South Africa's Water Club Marina Attracts Rare Species, Top Dollars

South Africa's Water Club Marina Attracts Rare Species, Top Dollars

Vacation News » Vacation & Leisure Real Estate Edition | By Scott Kauffman | November 16, 2010 8:00 AM ET

(CAPE TOWN, SOUTH AFRICA) -- Life at the exclusive Water Club Marina is attracting some of the rarest of residents, including ten pairs of Oystercatchers. The Oystercatcher is an endangered species in South Africa - rarer than the Southern right whale - with fewer than 5000 birds left in the world, and Water Club Marina is now one of their newest breeding grounds.

The Water Club Marina is considered to be one of the best marinas internationally. And without doubt one of the cleanest. Apart from the natural tidal movement, it is flushed every 16 hours creating the optimum environment for marine creatures. So much so, that it is the sole source of fresh crustaceans for some rather fussy little eaters. The seahorse will turn up its comical nose at anything vaguely contaminated, which is why The Two Ocean's Aquarium staff can be seen picking delicacies for them daily from the Water Club Marina..

Marina living has become one of the most desirable and aspirational lifestyles globally making it indisputably a blue chip investment. The Water Club in Granger Bay, with its private marina, is one of the world's most beautifully situated waterfront developments in the world (apart from the cleanest) - combining exclusivity, status and privacy with the rewards of waterfront living. Buyers who invested in the development initially have not only enjoyed a unique lifestyle but solid capital growth and return on investment.

The Water Club is a perfect sheltered cove for a marina. It is not surprising that in 1652, Jan Van Riebeeck chose this exact spot, in the stretch which was to become Granger Bay, to put down his roots. Traces of the pier or mole (French Mouille) that he started building, and which was finally finished in 1781, can still be seen. The Water Club was built after extensive historical assessment and the preservation of landmarks on land that is steeped in history.

The penthouse in the middle of The Water Club has direct lift access and has sweeping views of the Atlantic Ocean, the private marina and the Atlantic Ocean. Audrey Matthews, director of Ronnie Matthews Estates, says, "the apartments have outperformed other sectional titles despite the dip in the market in 2008- 2009." From an initial cost of around $863 per square meter in 1995, the property jumped to $4,313 per square meter in 2007.

Since 2007, there has been a phenomenal growth in values and the completed sales in 2010 have topped $12,221 per square meter, according to Matthews, with no signs of slowing down in the short and medium term.

One of the reasons for its growth is the added value of the 'boutique' marina, which is completely private and includes a smorgasbord of recreational boats - catamarans, yachts, sailing boats and power boats ranging in size from 26 feet to the maximum of 70 feet. According to Faried Sylvester who has been the Marine Manager at The Water Club for 14 years, it is really well protected by the natural curve of the shoreline as well as by the main two meter high breakwater made of dolosses which is 70 metres long, a secondary one inside of it as well as a wave attenuator which breaks up the swell as it comes in.

So much so," he says, "that residents are able to go out on skis and canoes and when the South Easter is blowing. You can leave the marina and go all the way to Clifton without encountering any wind."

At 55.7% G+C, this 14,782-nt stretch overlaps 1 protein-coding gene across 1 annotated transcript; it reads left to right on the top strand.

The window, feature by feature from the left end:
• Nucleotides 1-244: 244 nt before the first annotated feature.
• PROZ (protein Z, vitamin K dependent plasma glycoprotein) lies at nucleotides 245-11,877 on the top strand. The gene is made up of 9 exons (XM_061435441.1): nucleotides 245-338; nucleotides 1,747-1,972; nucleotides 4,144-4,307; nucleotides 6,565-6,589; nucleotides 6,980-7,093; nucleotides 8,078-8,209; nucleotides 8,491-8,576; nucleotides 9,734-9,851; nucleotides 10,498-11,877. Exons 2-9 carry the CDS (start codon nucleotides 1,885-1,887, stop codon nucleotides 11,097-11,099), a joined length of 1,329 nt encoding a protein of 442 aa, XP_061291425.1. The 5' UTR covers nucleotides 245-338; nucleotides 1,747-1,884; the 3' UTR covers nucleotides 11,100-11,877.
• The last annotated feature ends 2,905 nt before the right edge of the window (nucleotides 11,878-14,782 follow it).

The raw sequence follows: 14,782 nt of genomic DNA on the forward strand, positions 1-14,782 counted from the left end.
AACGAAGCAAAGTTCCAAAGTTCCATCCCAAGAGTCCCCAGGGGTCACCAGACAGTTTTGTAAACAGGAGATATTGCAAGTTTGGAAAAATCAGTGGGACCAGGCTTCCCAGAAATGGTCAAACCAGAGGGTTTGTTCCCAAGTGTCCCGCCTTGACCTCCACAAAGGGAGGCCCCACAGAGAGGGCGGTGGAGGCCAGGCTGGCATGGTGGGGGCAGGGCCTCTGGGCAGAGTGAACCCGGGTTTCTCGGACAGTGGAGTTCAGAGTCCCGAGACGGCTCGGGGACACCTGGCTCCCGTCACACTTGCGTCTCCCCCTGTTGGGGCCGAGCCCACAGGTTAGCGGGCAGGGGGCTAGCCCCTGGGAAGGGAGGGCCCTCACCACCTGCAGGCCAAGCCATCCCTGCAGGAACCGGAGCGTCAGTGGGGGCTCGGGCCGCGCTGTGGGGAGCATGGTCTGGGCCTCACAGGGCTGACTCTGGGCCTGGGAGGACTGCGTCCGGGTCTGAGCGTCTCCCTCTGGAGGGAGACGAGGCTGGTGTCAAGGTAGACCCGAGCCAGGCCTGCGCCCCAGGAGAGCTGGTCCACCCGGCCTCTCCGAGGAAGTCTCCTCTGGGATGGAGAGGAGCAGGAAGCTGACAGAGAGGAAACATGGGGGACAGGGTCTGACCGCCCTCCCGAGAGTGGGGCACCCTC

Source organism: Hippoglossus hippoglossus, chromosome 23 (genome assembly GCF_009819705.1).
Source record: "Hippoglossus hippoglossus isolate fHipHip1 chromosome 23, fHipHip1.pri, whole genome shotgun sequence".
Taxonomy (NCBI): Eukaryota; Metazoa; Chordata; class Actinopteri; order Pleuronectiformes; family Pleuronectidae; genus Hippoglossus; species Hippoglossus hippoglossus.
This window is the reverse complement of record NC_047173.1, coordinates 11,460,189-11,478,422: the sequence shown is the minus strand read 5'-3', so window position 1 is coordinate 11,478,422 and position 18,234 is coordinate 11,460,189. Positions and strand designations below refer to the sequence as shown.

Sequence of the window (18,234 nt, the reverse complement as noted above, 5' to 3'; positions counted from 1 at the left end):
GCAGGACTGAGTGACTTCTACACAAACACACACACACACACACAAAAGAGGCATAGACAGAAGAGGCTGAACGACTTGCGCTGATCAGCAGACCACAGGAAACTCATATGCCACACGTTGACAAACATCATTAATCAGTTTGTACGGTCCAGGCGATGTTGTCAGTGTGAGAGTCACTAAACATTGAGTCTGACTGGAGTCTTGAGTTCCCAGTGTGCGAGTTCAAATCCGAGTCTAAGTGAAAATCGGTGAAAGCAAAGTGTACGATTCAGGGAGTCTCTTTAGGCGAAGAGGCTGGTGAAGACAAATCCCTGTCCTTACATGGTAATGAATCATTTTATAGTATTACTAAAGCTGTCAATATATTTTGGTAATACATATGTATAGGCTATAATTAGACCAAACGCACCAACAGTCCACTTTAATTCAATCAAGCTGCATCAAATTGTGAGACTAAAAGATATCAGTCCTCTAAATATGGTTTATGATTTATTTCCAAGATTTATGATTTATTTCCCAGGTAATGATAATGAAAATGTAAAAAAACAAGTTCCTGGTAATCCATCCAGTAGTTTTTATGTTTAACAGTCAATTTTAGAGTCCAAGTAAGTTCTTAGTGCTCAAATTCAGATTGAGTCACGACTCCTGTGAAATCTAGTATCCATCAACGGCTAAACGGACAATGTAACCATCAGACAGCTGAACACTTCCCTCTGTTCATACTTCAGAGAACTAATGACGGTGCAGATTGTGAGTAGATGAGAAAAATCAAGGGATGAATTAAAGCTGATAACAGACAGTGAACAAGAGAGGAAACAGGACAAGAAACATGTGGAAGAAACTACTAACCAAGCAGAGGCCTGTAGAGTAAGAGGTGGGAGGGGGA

Not only is mooring space at a premium but the privacy, protection and seclusion of the marina is a unique selling point for the Water Club. Moorings are only available to apartment owners and this exclusivity and rules of the marina are fiercely protected by the berth holders to keep the noise levels down and maintain the serenity of the area for the residents. Boat owners are not permitted to stay overnight on board vessels in the marina and there is 24 hour a day surveillance as well as being floodlit at night. The marina is surrounded by beautifully landscaped gardens creating a sense of space

"One of the reasons The Water Club is so sought after," says Matthews, "is the fact that the developers didn't maximize the number of apartments they could build on the available space as they do these days. The result is that the communal gardens are extensive and combined with the fact that they are tended by a horticulturist and a group of gardeners daily, which makes them a feature of The Water Club."

The absolute quiet of the Water Club belies the fact that it is close to all amenities, recreational activities, hotels and shopping areas. Such is the feeling of being in a sanctuary that ten pairs of Oystercatchers now call this place home.

Says Faried: "They have chosen to settle here where it is protected from the wind and they are left in peace while having an ample supply of food from the Marina - they in fact live more on a diet of limpets and mussels than oysters. We are very proud of our chicks. The birds only lay one egg at a time so their offspring are very precious."

From their home above the Marina club house, the Oysters Catchers, just like the residents of the Marina have a bird's eye view of the private marina and three jetties, whales undulating in the ocean behind the marina, dolphins moving past on their quest for food, snoek boats launching from the Oceana Power Boat Club and returning laden with fresh fish and uninterrupted views of Robben Island. From the comfort of your patio you can watch the start of international yacht races or the golfers at the exclusive Metropolitan Golf Club from the rear patio all within the warm embrace of magnificent Table Mountain, one of the finalists for the Seven Wonders of the World, which stands protectively behind the Mother City.


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